I also noticed a photo on a table of a young lady and asked if she was a relative. Andersen picked it up and said it was his friend, Jenny Lind, the Swedish opera singer. The way he looked at the photo, I think he wished they were more than friends.

Then I remembered, Andersen never married. It’s hard to believe a successful writer couldn’t snag a wife. But Andersen is shy and has a habit of falling in love with the unobtainable. It’s believed many of his fairy tales reflect his unrequited love “affairs.” I couldn’t help but feel for the poor chap.

On the brighter side, Andersen’s rising star as a writer will only shine brighter. He will become internationally famous and receive a stipend from the king of Denmark in his old age. Even before he dies in 1875, the city will be already be designing and planning a statue for him at the Town Hall Square.

Hans Christian Andersen’s fairy tales will never go out of print and he will be loved by generation of children. There will one day even a statue of him in New York City’s Central Park. It will have to be replaced over the centuries because children have worn it down, hugging it and crawling on its lap. I think Andersen would have liked that.

Danny Kaye as Hans Christian Andersen tells the story of
The Ugly Duckling

Hans Christian Andersen the artist? He used to make paper cutouts to entertain children. You can find his collection at The Hans Christian Andersen Museum at his birthplace in Odense.


The Danish Golden Age

 As you know, I came back to 1849 to record the signing of the Danish Constitution on 5 June. I also came to record the end of the Danish Golden Age in the arts and sciences. This age lasted from 1800 to 1850 and was centered here in Copenhagen. Not that everyone threw down there paint brushes and pens on 1 January 1850, of course. They still continued to work. The term “Golden Age” was only coined in hindsight in 1890.

1807 Bombardment (I do appologize)
The Denmark’s Golden Age had less than an idyllic start. In 1794 and 1795, Copenhagen suffered horrific fires that destroyed both the Christianborg Palace and large areas of the inner city. Then in 1801 and 1807 Copenhagen was further devastated by enemy bombardment over a political disagreement with the...ahem...British. (Perhaps I should try to fake an American accent?) By 1813 Denmark was forced to declare bankruptcy. Add to this, they lost a huge portion of their realm when Norway was succeeded to Sweden in 1814.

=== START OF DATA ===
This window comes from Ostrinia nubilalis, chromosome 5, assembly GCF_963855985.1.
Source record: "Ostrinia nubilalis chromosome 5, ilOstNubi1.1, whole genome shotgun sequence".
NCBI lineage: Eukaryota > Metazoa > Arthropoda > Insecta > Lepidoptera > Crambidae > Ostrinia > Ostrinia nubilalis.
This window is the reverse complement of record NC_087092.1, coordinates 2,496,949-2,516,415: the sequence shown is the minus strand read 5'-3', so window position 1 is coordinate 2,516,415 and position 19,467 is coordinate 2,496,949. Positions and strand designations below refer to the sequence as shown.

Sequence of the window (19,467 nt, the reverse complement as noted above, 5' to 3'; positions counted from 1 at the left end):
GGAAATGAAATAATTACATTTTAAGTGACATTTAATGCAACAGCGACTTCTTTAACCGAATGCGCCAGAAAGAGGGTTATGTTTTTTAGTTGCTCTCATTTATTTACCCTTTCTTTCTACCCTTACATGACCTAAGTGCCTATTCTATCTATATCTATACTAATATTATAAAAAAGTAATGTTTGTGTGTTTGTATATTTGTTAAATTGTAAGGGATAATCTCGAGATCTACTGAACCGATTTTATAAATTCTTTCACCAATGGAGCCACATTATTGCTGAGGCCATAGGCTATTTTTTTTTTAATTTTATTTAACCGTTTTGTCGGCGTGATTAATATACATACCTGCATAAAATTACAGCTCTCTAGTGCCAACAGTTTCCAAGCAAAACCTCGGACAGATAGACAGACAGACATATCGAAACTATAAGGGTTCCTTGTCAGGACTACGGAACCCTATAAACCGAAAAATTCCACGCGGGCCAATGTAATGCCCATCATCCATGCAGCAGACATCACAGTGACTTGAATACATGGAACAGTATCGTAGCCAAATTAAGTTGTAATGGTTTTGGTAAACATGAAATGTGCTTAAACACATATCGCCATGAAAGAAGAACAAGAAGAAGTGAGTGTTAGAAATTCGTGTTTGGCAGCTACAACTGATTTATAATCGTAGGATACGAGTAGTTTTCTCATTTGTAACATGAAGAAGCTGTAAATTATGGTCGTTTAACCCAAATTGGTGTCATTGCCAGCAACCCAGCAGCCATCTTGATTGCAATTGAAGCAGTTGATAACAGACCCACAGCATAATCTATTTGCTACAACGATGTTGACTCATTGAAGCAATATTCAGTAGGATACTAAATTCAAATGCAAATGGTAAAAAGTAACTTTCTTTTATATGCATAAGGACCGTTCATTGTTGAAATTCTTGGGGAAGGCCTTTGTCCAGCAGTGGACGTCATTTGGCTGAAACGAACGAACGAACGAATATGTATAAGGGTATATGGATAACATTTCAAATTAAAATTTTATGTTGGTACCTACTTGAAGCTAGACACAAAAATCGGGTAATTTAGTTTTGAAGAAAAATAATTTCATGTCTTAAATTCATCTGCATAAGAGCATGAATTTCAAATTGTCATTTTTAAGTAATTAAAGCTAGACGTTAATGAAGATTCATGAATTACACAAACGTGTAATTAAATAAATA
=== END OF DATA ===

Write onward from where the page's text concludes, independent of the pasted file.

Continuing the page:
Henrik Steffens
Perhaps after this low point, Denmark felt it had nowhere to go but up. Architects had a field day rebuilding Copenhagen, giving the city a neo-classical look. Henrik Steffens, philosopher, scientist and poet, gave nine lectures on German Romanticism, inspiring countless artists, composers and thinkers and getting in trouble with Danish authorities, which probably made it all that more romantic.

Perhaps I should explain what Romanticism is. It was a revolt against stuffy aristocratic social and political norms, the dehumanizing Industrial Revolution and the rational ideas of the Age of Enlightenment. It emphasized individuality, inspiration, intuition and strong emotions. The music, art and literature tried too make you feel awe, horror or passion. It brought us everything from Tchaikovsky’s “Romeo and Juliet” to pre-Raphaelite artists to Gothic horror novels. Victorian culture seemed like a tug-of-war between the progress of cold Industrialism and the sentimentality of emotional Romanticism.

Then there was the political aspects of the movement. The Industrial Revolution was making the world smaller with trains and telephones. Romanticism lauded Nationalism, which focused on local folklore, language and customs. That lead to ethnic groups demanding self-determination and revolting against the empires ruling them. Now you see why the authorities were none to happy with Steffens.

If the Danish Golden Age started on a low note, it ended on a high note. A few days ago, Denmark became a Constitutional Monarchy making it far more democratic. The Danes are currently fighting the First Schleswig War but they will beat Prussia. (The Second Schleswig War won’t go as well.) The ramparts around the city will finally be opened up in the 1850s, allowing the city to expand beyond the crowded inner city. Industrialism will really take off in the 1860s, creating new jobs and wealth.

For now, it’s still 1849 and I plan to find as many of the leaders of Danish Golden age as I can. I will tell you about them in my tweets.

Guide to the Danish Golden Age

A company of Danish artists in Rome
painted by Constantin Hansen, 1837
From left to right: Constantin Hansen, Martinus Rørbye, Wilhelm Marstrand, Albert Kuchler, Ditlev Blunck and Jørgen Sonne.
 Lying on the floor is architect Bindesboll.

Hankehøj by Johan Thomas Lundbye (1847)